The women who survive Twin Peaks: The Return without being victimized, violated or annihilated should not be too grateful to their maker, since they are trapped within a universe wherein their destiny is to wander the Lynchian hellscape as one-dimensional non-people treated with unrelenting contempt. Few female characters are given more to do than epitomize classic misogynist tropes. The Return is clotted with bitches and bimbos serving no other purpose than to reinforce anti-woman stereotypes.
Of the tropes Lynch trots out, most rampant is the figure of the aggrieved wife who rages impotently against her long-suffering husband. We’ve got Phyllis Hastings (Cornelia Guest), the icy blonde, castrating bitch-wife of a school principal accused of murdering his lover. Then there is Doris Truman (Candy Clark), the Sherriff’s wife, a middle-aged woman who shrieks out in breathless hysterics an itemization of her husband’s failings while he sighs and nods with the kindly stoicism of a harassed saint. Janey-E Jones (Naomi Watts) is another frustrated wife, representing the “Drill Sergeant Suburban Soccer Mom” variation of the type, although she perks up once her braindead husband – “Dougie Jones,” actually Dale Cooper (Kyle MacLachlan) returned from the spook zone of the Black Lodge in a state of severe cognitive disrepair – reveals chiseled abs at a doctor’s appointment and by coincidence lands her sitting pretty in a BMW convertible. She is all softness and kisses for him now that he’s ripped and she has a fancy new car, because women are shallow and materialistic.
Moving on from the Aggrieved Wives Club, Lynch has manufactured Sex Robots, like Agent Tammy Preston (Chrysta Bell), who would be more believable as an animatronic ‘60s airline hostess than she is as a living human officer of the law. Her name is Tammy, but it could be Bunny. It could be Cupcake. She doesn’t have a lot to say; her hips enswathed in painted-on pencil skirts and the sleek swish of her ponytail as she struts away do the talking for fair Agent Tammy, and her boss – Agent Gordon Cole, a heartwarming grandfatherly lech played by David Lynch himself – is satisfied. He expresses his satisfaction by guiding her to and fro with his hand resting against the small of her back. (The cringe that quakes to my marrows in these moments is like a grand mal seizure.)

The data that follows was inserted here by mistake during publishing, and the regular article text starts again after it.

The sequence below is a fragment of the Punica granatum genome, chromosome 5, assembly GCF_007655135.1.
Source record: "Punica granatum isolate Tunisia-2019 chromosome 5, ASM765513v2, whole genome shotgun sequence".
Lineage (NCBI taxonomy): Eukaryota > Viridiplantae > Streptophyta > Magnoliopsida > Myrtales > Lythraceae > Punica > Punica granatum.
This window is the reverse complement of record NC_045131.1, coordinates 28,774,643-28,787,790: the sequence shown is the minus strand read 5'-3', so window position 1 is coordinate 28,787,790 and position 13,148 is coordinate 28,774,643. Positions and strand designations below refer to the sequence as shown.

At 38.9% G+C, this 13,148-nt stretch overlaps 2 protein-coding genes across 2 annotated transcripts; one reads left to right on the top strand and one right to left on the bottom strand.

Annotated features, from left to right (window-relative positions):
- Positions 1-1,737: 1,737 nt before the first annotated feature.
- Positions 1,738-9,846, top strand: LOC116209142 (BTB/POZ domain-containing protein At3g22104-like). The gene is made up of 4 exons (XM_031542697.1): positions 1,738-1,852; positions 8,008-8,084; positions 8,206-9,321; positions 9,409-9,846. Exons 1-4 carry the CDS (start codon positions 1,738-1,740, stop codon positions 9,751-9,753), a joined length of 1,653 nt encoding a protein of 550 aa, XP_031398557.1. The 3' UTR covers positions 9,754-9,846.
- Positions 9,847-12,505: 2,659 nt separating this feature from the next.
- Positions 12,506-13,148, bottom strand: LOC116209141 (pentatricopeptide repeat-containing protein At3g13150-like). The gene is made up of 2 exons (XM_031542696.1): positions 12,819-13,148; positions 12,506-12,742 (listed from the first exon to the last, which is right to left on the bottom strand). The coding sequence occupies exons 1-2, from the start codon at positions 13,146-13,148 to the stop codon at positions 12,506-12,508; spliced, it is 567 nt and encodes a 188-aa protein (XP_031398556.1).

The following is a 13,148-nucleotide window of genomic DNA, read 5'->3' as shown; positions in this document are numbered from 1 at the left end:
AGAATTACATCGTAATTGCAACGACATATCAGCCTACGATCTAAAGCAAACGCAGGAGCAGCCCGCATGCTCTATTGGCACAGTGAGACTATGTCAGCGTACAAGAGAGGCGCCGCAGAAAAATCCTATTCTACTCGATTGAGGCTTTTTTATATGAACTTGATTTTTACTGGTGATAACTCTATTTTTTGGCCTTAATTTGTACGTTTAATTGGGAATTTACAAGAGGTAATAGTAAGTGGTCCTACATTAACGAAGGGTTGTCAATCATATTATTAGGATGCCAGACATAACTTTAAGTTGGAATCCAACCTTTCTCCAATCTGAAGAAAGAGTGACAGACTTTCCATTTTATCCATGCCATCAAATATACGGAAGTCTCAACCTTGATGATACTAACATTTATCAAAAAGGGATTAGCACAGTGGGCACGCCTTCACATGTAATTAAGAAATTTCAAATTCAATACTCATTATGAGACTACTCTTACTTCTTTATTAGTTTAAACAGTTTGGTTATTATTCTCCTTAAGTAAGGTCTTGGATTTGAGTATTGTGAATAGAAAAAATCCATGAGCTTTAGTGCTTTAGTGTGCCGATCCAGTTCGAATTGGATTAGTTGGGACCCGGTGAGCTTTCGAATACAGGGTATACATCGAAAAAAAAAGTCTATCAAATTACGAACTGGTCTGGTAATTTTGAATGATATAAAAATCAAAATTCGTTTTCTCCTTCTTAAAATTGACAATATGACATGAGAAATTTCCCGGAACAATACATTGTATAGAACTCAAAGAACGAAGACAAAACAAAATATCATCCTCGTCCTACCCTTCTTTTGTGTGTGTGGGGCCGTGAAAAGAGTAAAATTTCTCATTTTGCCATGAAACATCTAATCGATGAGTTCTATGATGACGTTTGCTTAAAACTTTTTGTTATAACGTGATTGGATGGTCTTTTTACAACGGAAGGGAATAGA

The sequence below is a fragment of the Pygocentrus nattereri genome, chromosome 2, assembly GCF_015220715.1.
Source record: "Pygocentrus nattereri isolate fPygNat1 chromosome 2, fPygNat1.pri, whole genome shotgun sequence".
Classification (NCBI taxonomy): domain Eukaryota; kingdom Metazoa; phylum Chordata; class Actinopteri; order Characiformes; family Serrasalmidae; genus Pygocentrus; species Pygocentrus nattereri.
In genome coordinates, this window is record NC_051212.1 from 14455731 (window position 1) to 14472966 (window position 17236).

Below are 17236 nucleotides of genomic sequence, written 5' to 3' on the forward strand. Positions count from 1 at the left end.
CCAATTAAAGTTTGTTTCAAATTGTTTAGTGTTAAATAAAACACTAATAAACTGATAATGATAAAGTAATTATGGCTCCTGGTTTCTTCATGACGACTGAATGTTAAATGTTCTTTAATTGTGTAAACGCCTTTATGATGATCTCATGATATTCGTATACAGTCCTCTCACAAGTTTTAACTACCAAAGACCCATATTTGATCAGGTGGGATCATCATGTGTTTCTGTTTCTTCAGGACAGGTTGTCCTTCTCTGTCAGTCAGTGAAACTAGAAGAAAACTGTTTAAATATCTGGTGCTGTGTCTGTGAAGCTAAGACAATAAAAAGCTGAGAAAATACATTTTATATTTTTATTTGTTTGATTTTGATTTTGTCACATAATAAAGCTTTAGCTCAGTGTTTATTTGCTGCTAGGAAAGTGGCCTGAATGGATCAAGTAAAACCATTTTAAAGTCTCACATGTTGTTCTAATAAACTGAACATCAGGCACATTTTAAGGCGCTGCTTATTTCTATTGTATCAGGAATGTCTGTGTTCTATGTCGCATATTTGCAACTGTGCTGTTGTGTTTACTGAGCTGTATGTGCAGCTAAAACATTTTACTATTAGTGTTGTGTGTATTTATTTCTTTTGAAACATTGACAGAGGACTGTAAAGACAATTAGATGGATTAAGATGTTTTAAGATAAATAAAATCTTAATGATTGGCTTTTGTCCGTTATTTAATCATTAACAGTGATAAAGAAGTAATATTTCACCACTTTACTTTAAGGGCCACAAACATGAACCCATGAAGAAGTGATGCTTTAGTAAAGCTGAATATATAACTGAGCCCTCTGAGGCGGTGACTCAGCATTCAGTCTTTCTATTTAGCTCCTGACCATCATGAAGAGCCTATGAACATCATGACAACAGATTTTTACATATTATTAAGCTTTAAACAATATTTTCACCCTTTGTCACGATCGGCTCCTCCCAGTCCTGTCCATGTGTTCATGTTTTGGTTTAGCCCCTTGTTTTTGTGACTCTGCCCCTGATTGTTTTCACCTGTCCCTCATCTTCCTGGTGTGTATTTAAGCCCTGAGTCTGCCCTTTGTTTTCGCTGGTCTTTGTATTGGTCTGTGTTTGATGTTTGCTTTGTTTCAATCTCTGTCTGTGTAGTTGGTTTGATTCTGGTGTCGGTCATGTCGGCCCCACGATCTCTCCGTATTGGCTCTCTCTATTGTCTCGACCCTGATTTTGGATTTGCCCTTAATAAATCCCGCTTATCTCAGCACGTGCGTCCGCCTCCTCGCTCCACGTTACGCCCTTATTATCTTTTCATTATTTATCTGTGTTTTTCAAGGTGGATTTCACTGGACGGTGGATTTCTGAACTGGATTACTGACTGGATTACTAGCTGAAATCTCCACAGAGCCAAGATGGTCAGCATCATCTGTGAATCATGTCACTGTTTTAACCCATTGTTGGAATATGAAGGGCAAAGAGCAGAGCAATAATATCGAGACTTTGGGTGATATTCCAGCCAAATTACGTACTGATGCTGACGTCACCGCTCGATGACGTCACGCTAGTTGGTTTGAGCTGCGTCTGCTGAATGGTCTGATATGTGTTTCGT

The Dumb Blonde trope is personified by the tripartite creature that is Candie (Amy Shiels), Mandie (Andrea Lael), and Sandie (Gisele DaMier), a threesome of bubblegum satin cocktail waitresses who shadow the casino magnate Mitchum Brothers (James Belushi & Robert Knepper), conceivably employed by the men as personal assistants of some kind, more likely owned by them. Sandie and Mandie are mute. Unable to support themselves, they lean against walls. Sometimes they sway to lounge music only they can hear. Candie is the last among her sisters to retain the vestiges of verbal faculties, but in every other regard her advanced ditziness verges on terminal. In one scene she smacks her boss with a TV remote trying to kill a fly that lands on his face, then sobs for hours when she realizes she has injured her beloved superior. It’s worth a laugh, because women are twits.
Because no trope is too lowbrow for Lynch, there are also Comic Relief Fat Ladies, like the preschool teacher with a sunny disposition and a serious crush on pie (she is later almost beaten to death within her trailer, its piteous pastel cheer marking it undeniably the dwelling of a certifiable Lonely Fat Woman). The Bad Mother makes an appearance, as a woman living with her son in an abandoned desert subdivision outside of Las Vegas. She swigs Jack Daniels from the bottle and eats her pills crushed and passes out and rocks back and forth in her plastic chair and looks plague-afflicted while her poor little boy runs around pasty and malnourished. Even less relevant to the storyline are the Gossiping Biddies, women who fill the dismal void of their lives by gathering at the local bar to discuss the intricacies of dating men we have never heard of. Then there is the one Black woman to appear in the Twin Peaks universe, Jade (Nafessa Williams), a Sassy Black Hooker lifted straight from white supremacist patriarchy’s stock character file. Her role is limited to appearing naked (save for the acrylic nails pivotal in emphasizing she is sassy, Black, a hooker) and tying a man’s shoes.